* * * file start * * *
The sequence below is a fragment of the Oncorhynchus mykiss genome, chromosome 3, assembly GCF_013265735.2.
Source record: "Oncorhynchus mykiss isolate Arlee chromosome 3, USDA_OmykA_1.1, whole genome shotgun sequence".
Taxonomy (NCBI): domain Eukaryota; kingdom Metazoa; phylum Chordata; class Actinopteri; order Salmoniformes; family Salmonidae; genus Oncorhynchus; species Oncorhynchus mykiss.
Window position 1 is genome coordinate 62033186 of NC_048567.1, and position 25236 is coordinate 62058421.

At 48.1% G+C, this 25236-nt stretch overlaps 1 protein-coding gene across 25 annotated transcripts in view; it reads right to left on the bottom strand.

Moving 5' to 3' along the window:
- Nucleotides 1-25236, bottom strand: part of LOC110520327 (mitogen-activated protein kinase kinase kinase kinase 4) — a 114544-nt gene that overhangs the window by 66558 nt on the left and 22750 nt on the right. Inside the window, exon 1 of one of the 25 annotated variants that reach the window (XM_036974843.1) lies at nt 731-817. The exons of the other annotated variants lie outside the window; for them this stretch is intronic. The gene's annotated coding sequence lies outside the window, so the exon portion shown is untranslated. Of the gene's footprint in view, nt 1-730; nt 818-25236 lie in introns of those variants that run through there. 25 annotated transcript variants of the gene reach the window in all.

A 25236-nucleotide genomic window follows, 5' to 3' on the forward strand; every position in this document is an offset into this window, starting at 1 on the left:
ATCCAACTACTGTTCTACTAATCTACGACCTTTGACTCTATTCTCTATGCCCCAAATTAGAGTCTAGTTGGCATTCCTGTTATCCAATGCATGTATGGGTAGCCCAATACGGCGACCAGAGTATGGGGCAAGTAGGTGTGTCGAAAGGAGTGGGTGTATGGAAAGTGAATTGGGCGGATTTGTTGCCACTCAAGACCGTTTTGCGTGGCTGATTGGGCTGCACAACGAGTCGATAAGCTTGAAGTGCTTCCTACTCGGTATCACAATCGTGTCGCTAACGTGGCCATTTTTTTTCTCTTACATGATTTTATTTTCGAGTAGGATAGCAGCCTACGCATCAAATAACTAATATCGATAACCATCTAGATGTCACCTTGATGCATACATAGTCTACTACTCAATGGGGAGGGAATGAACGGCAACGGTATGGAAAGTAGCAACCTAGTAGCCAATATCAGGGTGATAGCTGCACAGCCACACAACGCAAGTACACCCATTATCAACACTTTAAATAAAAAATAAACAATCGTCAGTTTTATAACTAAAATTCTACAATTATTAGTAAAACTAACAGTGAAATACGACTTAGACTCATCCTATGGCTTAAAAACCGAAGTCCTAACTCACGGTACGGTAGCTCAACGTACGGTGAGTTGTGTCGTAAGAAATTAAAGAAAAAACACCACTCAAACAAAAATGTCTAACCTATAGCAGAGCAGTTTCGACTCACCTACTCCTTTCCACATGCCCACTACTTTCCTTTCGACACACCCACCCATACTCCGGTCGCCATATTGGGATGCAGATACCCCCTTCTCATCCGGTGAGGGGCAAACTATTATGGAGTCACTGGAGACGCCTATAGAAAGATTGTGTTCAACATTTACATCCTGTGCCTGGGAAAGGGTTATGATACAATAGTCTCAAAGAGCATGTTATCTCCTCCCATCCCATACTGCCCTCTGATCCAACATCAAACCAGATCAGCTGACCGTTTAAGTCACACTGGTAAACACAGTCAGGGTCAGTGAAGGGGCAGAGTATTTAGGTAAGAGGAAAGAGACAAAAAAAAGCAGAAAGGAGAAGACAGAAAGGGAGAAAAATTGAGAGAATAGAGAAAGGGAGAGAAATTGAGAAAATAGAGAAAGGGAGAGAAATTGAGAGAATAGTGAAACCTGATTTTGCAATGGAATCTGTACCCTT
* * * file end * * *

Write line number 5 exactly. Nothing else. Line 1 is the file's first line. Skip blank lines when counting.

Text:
At 48.1% G+C, this 25236-nt stretch overlaps 1 protein-coding gene across 25 annotated transcripts in view; it reads right to left on the bottom strand.